3 Essential Things I’d Tell My New-to-the-Workforce Self
Notes on “becoming” from my 27-year-old self to my post-graduation self
At the age of 20, I graduated from university. For four years, I studied to be a graphic designer at a beautiful campus in Katipunan. By graduation, I was well-aware of a verily inconvenient truth: I could not design for the life of me—yet can appreciate good design when I see it. Still, I persisted.
After a month-long break, I set to find my first job with JobStreet and LinkedIn as my bible. I sent out roughly 30 e-mails to possible employers; attached were my vivid résumé created on Adobe InDesign and an overly perky—almost desperate—cover letter. I had very few responses and requests for interviews. I remember entering sketchy townhouses, cramped bodegas and rowdy preschools in the middle of nowhere (don’t ask) hoping, but holding everything loosely because I did not want to have my heart broken again. I failed practical exams and would go home crying in taxi cabs, knowing that I was set to receive another rejection e-mail or text message.
Almost a year passed. After countless interviews, gut-wrenching almosts and not yets, emotional breakdowns followed by desolate prayers, at 21, I had my first (corporate) job as the official photographer of a TV network. After all, every rejection is a redirection. My job entailed going to far-flung areas, sometimes out of town and other times in restaurants a few blocks away— wherever artistas camped out—and just shoot. There were nights when I wouldn’t go home, days when I would go back to the office just in time for our morning show. “Pack up!” were the most glorious words ever muttered. In the comforts of my air-conditioned, well-lit university library perusing another Philosophy reading, this was far from my reality. These were the longest four years of my life and I’ve certainly grown.
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Take your time, but be accountable.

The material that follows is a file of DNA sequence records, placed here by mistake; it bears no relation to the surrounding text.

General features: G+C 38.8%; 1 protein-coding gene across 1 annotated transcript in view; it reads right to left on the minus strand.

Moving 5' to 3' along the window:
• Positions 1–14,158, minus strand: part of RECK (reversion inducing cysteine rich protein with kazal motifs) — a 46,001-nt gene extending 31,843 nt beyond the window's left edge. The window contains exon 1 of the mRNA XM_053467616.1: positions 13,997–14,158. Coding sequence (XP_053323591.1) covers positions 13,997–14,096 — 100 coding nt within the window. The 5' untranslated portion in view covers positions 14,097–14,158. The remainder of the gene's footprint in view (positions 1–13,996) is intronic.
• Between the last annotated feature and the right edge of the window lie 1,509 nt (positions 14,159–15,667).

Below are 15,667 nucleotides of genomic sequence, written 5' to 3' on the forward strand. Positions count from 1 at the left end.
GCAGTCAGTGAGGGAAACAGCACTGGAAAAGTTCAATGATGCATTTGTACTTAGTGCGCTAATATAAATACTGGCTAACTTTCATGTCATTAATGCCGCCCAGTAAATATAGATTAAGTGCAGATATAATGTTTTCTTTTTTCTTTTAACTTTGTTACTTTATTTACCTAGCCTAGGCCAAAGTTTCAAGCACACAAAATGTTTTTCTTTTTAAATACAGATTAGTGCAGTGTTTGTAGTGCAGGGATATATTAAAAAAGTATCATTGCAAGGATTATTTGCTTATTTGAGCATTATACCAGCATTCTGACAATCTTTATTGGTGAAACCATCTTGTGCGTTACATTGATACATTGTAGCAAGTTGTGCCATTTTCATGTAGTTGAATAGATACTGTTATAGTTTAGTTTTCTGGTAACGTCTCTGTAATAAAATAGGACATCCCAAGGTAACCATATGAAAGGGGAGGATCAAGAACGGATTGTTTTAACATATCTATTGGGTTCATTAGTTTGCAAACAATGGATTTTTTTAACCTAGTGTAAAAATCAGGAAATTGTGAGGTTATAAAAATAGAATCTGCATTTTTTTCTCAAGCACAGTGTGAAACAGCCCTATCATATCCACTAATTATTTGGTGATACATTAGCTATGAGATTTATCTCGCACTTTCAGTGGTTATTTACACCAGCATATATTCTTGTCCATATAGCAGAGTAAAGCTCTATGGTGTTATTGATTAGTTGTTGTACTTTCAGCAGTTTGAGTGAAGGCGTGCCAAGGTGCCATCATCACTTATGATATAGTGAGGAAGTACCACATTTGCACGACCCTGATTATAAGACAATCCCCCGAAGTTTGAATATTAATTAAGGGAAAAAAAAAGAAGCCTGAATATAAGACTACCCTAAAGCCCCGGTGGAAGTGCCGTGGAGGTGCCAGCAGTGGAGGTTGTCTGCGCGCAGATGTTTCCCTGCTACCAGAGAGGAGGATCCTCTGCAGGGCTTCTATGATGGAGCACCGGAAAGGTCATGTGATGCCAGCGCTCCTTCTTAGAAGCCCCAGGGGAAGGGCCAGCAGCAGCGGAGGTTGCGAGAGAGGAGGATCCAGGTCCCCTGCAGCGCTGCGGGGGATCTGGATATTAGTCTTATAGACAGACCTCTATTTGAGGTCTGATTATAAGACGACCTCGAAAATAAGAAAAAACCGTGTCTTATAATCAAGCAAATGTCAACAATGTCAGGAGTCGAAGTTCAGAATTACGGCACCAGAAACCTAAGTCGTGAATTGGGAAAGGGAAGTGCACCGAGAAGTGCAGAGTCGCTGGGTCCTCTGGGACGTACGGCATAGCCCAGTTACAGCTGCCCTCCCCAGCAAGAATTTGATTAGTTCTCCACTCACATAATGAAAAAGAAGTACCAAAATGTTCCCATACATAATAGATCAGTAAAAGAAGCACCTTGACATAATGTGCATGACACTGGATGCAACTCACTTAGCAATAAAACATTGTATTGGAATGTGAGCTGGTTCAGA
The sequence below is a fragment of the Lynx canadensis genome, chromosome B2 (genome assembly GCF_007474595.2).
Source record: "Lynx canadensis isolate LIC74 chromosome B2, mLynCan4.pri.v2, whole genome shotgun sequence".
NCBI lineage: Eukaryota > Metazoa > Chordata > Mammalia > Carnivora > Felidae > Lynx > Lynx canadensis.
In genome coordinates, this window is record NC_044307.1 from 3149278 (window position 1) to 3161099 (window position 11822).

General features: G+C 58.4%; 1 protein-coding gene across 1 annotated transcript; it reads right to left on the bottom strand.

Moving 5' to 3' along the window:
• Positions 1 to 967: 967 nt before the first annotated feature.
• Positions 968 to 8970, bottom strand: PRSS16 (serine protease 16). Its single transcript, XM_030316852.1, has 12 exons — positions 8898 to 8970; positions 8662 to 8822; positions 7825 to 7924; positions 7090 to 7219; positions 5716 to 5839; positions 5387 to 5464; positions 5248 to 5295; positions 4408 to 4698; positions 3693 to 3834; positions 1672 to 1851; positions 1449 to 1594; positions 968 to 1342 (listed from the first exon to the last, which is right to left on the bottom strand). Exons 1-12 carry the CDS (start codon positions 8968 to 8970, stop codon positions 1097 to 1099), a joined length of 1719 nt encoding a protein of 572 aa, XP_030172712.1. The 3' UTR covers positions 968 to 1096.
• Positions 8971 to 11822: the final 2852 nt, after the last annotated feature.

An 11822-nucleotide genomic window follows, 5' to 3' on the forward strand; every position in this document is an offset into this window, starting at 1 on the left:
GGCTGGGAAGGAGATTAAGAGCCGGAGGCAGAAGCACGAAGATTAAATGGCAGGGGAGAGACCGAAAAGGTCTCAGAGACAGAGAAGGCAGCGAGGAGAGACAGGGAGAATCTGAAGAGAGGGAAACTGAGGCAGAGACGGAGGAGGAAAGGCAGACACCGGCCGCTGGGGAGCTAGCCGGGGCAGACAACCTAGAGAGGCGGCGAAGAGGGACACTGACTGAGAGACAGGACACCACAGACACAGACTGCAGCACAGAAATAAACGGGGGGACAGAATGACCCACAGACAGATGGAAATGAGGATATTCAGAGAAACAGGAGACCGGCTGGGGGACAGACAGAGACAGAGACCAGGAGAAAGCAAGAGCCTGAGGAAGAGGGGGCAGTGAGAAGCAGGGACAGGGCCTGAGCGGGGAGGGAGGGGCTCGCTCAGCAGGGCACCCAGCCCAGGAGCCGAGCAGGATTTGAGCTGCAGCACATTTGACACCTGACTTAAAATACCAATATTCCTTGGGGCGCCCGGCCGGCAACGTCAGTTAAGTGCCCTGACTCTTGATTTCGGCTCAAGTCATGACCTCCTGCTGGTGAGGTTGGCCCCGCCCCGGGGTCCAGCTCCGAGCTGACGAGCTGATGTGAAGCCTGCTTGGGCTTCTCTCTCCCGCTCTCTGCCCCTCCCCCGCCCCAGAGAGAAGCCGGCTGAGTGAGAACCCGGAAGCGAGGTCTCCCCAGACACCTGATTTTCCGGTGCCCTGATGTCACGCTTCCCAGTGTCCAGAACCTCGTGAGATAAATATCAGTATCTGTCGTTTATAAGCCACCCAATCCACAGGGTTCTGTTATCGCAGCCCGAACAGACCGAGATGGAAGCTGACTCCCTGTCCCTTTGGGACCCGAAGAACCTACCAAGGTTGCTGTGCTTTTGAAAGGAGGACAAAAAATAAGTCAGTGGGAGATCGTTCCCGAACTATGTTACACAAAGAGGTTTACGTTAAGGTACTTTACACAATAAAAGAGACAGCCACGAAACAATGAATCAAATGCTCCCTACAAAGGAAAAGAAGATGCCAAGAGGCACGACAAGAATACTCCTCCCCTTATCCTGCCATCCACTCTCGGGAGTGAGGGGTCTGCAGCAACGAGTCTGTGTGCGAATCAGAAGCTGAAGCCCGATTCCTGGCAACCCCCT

In the beginning, you will be riddled with questions. The answer is simple: you can’t have everything figured out. A good education—even hand-picked for the crème de la crème—does not guarantee a job (immediately.) I completed two internships while shooting on weekends and maintaining average grades (forever a B student.) I filled my CV every chance I could, yet it took me a year to land a job.
This isn’t to dissuade one from applying to companies. It’s simply a difficult truth that no one prepares you for in university. Don’t pride yourself too much in personal academic and extracurricular triumphs to the point of entitlement—that you feel utterly indispensable.
Do take your time but also actively seek out your next step. Consider a well-deserved break to be with family, complete your Master’s Program, or grow your skillset. Just actually do something. There’s only so much that wallowing in self-pity can do. Passivity sometimes disguises itself as endless self-exploration; know the difference. Do not discount accountability; make decisions and grow.
Know when to leave work behind.
For the first year or so, I took pride in the fact that I would stay after standard working hours to finish all my desk work, especially when I’ve been out in coverages the entire day. I felt that this measured my devotion to the company. It sure is *honorable* but then I realized I needed to learn how to separate my work life from my personal life—or I would lose my sanity.
If you have a bad day in the office—caused by an inevitable conflict with a colleague or a public screw-up—don’t let it define your day and your person. There will be days when you will be so desensitized with work and feel that you are on a standstill. Persist and know when to detach yourself from the results of work. A difference in perspective can always change how you look at the work that is set for you to do now.
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Have a passion project.
You do work you’re proud of. You do work to pay the bills. There is a time and season for everything.
The best way I could keep my sanity—aside from prayer and my daily Starbucks Barista Drink—was to have a passion project. Having a creative outlet like a personal blog did heaps for my mental health. This was a space I would look forward to every night after my 9-hour corporate job and on weekends when I could tend to it more.
My passion project fulfilled me since I was not pressured to incentivize it; my income did not depend on it. This made me feel in control since I had my own time and my own rules. It was liberating. If people paid attention to what I was creating, it was simply an added bonus. Tend to it and you might just consider using these newfound skills and interests to shape your next career move.
Art Alexandra Lara